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Annual Report (10-K) Red Flag Guide: Part I

First published in June 2021. This guide explores some of the biggest red flags hidden in annual reports. Many of the most important risks and opportunities are hidden in the footnotes or buried in legalese. This guide will hope you find what matters. This guide should be read in conjunction with Red Flag Guide Part II.

Introduction: Adventures in Revenue Targets

Pretend for a second that you are the CEO of a widget company and you know your company isn’t going to meet its revenue and earnings targets. You were once the cool new high growth company, but now revenue is stagnating.

You have a choice. You can be completely honest that business has slowed (and your stock price and options will take a hit), or…

  1. Certain customers make regular purchases, and a friend works at one that is scheduled to make a purchase in the next few months anyway. You call them up and ask if they can put a big order in before year-end, offering a discount to buy early. Now stagnating revenues are next quarter’s problem.

  2. You’ve been recording sales when customers receive items. You could change your accounting policy to instead record sales when the product is shipped from your warehouse. Increase current period revenues without any changes to actual sales.

  3. You can make up fake customers and ship products to secret warehouses to trick your auditors. This is plain old fraud.

You can meet your targets without actually fixing the issues with the business. You have a few ways you can do this without actually committing fraud (along-side some fraudulent ones). The numbers will look fine. However there will be signals in the disclosures: in related party transactions, accounting policy changes, or internal control issues. But who reads those anyway?

We believe in corporate accountability through information transparency. We believe reading and understanding disclosures is imperative to holding companies accountable.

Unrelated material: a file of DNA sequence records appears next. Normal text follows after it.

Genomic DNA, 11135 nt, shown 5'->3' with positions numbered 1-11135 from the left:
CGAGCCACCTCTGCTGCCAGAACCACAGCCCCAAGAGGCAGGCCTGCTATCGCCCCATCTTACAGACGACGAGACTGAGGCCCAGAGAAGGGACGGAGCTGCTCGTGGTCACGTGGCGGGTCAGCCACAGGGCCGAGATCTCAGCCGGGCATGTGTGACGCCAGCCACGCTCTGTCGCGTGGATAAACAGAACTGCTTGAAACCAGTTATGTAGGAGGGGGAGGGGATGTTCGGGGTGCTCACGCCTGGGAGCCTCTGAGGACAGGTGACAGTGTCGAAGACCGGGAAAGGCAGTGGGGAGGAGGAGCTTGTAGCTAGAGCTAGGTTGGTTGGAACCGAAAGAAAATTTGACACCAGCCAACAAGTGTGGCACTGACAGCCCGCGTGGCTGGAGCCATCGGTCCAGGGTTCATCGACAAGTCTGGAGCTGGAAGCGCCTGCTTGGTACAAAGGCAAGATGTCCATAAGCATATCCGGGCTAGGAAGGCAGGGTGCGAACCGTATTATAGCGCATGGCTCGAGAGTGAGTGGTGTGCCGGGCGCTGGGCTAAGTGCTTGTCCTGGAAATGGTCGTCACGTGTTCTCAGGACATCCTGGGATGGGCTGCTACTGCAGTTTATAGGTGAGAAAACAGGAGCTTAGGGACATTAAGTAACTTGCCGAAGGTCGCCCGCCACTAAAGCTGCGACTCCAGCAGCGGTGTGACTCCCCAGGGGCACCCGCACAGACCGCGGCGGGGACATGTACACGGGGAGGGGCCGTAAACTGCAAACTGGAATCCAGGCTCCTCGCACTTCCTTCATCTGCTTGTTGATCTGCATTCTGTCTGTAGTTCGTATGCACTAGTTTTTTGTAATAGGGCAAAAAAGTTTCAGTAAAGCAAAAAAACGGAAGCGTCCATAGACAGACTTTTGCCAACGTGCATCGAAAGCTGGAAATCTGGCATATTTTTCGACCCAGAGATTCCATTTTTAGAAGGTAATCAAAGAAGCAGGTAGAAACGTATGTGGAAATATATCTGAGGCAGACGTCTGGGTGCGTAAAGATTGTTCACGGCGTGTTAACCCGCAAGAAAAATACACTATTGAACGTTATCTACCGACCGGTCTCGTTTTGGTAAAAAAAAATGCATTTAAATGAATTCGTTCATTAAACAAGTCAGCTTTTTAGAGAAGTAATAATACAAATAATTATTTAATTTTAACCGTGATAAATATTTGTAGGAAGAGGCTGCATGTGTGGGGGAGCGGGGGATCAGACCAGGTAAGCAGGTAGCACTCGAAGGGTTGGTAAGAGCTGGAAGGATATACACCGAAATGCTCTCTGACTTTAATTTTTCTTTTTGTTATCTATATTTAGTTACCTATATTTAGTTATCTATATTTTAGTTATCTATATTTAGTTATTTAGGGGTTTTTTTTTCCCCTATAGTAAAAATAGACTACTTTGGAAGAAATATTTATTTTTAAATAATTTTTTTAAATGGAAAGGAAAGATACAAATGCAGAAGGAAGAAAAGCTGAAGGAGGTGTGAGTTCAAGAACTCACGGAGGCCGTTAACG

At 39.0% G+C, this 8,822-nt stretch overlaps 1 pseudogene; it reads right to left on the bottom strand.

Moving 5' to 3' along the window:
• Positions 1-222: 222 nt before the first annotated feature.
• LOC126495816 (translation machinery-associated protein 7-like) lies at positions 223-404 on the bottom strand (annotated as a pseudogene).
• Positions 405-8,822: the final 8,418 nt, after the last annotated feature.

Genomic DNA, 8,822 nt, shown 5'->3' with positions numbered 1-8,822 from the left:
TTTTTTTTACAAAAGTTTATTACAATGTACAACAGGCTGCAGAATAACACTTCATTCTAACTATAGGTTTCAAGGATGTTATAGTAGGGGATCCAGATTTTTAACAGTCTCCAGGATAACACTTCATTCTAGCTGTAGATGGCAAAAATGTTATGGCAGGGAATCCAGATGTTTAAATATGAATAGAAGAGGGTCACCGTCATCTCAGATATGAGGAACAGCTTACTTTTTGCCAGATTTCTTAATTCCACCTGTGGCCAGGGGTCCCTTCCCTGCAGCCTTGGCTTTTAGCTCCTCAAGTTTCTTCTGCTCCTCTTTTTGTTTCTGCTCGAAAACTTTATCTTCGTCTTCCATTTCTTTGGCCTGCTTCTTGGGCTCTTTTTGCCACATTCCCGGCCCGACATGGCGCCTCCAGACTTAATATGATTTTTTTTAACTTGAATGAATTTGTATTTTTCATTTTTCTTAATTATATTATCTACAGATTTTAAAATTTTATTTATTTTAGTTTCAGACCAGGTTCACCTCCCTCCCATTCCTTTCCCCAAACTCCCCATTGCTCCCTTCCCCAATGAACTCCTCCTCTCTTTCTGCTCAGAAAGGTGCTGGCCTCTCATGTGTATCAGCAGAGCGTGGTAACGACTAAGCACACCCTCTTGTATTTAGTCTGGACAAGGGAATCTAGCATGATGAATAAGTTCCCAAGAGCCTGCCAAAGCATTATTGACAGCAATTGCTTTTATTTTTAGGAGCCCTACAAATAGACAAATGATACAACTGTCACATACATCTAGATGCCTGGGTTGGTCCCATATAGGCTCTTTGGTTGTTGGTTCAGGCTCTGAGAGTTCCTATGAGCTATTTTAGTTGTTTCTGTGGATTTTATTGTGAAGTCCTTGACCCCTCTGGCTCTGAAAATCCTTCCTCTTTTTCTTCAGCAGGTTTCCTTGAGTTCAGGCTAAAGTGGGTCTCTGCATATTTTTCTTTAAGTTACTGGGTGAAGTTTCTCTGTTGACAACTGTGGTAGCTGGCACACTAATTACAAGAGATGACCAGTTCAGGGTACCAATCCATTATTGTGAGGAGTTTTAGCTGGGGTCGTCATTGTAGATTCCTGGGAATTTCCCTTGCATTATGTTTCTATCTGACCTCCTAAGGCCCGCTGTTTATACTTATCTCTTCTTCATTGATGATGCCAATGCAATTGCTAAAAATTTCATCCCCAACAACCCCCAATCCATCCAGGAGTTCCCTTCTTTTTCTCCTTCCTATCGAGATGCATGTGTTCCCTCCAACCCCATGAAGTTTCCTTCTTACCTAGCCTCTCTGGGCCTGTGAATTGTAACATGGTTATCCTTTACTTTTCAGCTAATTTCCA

Welcome to our guide.

The Hudson Labs Red Flag Guide (Part I)

- Transactions and Accounting policy -

Related parties

Related parties are people or organizations that are affiliated with the corporation or management team in some way. For instance, a company controlled by the husband of the CEO would be considered to be a related party.

Because related parties have different motivations, related party transactions should be viewed with skepticism.

Related party transactions can and are used to facilitate a multitude of corporate misdeeds from booking sham revenue transactions (Luckin Coffee) to enriching the management team at the expense of shareholders (InfoUSA). Strange and/or significant related party transactions should be reviewed in detail.

CLNN is a recent SPAC graduate. In their first quarter of 2021 they had about $0.2M in revenues, all from related parties. They paid related parties about $0.2M as a cost of product. It’s not clear why they needed to be involved in the transaction.

CLNN | 10-Q | March 2021 “Product revenue of $0.2 million and $70 thousand was recognized in our dietary supplement segment under a supply agreement with 4Life Research, LLC, a related party, for KHC46 and a low dose zinc-silver solution, two dietary (mineral) supplements that we began supplying during those periods.
CLNN | 10-Q | March 2021 “We incurred cost of sales of $0.2 million and $58 thousand for the three months ended March 31, 2021 and 2020, respectively, relating to production and distribution costs for the sales of our KHC46 and low dose zinc-silver solution dietary supplement products through supply agreements we have entered into with a related party.”
Accounting policy

Accounting requirements are more flexible than most people realize.